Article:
Saturday, April 27, 2013
Living Below the Line - Here We Go
I started planning for the upcoming Living Below the Line challenge..and talked the Brick into joining me. That means $7.50 each for the five-day experiment, for $15.00 total. Here's how it pans out:
2 pounds rice 1.58
1 small package tortillas .99
1 pound grated mozzarella/parmesan cheese 2.00
1 1/2 pounds pinto beans 1.19
1 gallon milk 1.97
1 stick margarine .25
1/2 pound coffee 3.50*
1 pound carrots .79
1 red pepper .25
1 pound onions .59
1 dozen eggs 1.50
*A recheck of coffee costs squeezed out enough to have a nightly cup of tea, as well. My PG tea bags work out to approx. 5-10 cents each. (The Brick finds all this haggling and figuring very amusing.)
Figure the extra covers tax (although food is not taxed here in Colorado), and we come out close to even. We'll probably use a little salsa, which will stretch the cost, too.
I lucked out - found the cheese, red pepper, rice and beans and noticed the eggs at my favorite grocery salvage place: The Friday/Saturday store in Arvada. This place is only open two days a week, but has an amazing array of mispriced/didn't sell/overstocked items, including fresh and frozen. We've often found upscale and unusual things there, as well. Starbucks coffee (12 oz.) was advertised at $4.99 the last time I was there, and Greek sheep's 'grilling' cheese was $2.00 for an 8 oz. package. If you're near a bigger city, a grocery salvage store should be within reach. I only wish we had access to some of the discount grocery stores around here, like Aldi's. (We do have a Grocery Warehouse, but it's far away, and quality is uneven.)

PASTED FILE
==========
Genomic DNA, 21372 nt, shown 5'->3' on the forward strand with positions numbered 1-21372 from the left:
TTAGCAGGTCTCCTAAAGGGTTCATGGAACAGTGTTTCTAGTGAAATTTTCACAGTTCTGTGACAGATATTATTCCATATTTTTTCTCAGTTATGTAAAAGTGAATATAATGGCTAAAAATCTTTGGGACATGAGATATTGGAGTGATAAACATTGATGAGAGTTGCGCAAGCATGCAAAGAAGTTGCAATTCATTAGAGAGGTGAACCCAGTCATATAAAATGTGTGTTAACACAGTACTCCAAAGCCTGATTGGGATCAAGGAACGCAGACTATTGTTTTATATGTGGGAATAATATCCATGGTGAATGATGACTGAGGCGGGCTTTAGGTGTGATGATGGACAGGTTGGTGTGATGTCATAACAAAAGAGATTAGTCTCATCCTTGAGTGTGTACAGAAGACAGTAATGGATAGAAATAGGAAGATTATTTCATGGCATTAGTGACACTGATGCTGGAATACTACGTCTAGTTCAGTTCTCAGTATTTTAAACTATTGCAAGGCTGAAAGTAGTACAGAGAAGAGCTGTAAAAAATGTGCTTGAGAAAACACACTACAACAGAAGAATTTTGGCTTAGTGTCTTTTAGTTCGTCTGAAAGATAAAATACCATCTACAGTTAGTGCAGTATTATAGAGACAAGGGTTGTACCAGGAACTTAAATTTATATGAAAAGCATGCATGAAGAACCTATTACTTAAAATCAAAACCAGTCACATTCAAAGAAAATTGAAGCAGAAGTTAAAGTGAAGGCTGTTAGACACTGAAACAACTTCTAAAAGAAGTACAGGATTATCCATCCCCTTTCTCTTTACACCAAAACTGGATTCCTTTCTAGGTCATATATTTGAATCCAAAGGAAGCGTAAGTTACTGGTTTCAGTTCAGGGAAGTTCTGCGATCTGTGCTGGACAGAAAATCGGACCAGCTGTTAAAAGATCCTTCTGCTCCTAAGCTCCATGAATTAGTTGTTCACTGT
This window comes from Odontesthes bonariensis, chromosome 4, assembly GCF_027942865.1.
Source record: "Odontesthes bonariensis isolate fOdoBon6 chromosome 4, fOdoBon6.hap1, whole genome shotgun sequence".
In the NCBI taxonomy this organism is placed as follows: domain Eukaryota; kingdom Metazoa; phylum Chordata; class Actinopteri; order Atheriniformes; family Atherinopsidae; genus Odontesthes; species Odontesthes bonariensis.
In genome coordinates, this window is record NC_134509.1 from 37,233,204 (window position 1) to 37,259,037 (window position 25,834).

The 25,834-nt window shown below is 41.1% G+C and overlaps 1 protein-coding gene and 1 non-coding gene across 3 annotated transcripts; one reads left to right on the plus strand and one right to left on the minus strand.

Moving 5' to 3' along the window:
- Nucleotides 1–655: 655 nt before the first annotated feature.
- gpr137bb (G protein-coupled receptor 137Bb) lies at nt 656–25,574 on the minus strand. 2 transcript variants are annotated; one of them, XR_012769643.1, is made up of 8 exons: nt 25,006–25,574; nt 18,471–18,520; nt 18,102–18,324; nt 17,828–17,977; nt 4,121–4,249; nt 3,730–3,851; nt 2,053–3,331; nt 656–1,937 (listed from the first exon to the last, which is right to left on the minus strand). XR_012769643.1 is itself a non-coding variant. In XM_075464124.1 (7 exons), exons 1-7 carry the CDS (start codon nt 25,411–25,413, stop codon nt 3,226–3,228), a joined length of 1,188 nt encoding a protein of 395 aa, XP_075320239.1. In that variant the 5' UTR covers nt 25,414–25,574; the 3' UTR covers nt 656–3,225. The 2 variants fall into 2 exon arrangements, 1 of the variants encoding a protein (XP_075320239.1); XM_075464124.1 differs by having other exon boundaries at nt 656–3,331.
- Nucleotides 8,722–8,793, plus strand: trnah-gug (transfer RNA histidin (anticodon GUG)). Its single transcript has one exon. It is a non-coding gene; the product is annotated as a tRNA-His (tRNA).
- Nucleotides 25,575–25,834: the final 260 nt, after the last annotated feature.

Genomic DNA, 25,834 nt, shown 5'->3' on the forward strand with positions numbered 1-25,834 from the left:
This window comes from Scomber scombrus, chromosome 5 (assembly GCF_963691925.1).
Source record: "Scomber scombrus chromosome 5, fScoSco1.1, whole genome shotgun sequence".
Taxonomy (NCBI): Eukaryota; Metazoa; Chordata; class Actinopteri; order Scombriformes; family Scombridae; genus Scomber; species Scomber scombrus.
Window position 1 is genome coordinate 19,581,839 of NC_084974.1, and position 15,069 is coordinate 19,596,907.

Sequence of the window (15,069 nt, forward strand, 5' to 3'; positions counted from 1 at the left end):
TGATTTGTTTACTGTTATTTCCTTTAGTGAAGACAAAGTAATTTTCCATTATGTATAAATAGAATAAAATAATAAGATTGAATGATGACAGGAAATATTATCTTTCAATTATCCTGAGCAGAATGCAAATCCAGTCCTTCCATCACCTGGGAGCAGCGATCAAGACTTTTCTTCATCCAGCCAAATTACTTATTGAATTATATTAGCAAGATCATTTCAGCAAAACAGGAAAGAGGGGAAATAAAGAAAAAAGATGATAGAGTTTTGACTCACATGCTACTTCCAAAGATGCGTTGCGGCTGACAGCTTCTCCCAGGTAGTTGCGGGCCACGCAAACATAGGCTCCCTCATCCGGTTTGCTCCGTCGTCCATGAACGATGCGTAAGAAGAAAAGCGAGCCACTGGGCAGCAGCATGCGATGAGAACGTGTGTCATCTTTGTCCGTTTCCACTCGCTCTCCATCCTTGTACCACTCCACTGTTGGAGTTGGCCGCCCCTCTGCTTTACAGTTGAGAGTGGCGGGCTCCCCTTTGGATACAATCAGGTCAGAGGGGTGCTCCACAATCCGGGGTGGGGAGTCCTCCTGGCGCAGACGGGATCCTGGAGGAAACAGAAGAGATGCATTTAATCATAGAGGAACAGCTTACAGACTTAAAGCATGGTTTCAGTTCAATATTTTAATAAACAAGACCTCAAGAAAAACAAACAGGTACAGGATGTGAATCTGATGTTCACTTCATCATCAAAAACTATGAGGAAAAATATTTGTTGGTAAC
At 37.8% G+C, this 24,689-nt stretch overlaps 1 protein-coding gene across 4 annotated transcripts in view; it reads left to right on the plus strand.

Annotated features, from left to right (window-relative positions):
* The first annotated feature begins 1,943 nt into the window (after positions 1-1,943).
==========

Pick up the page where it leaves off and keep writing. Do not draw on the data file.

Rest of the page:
The milk was on sale at King Soopers. We use it for coffee, and I drink a fair amount daily. (A good calcium source for keeping your bones strong, and helps temper your appetite, as well.)
Speaking of coffee, that's a big bite out of this week's budget -- but the Brick and I do love a cup of morning java, especially Boyer's Rocky Mountain Thunder. I think the extra price will be worth it.
One note: I won't be buying eggs. The girls are starting to rev up production, thanks to the increasing sun and warmth. Frankly, although the eggs at the store were organic for that price (an excellent one, for the Denver area), our home-clucked eggs are much better.
It's tight, all right -- no room for desserts or meat. I do think, though, that if I had this amount for a month, I could manage to squeeze in more. I actually lived on close to this amount when a college student. You have to look for sales, and watch your money like a hawk -- but it can be done. (More on this in future posts.)
Here we go --
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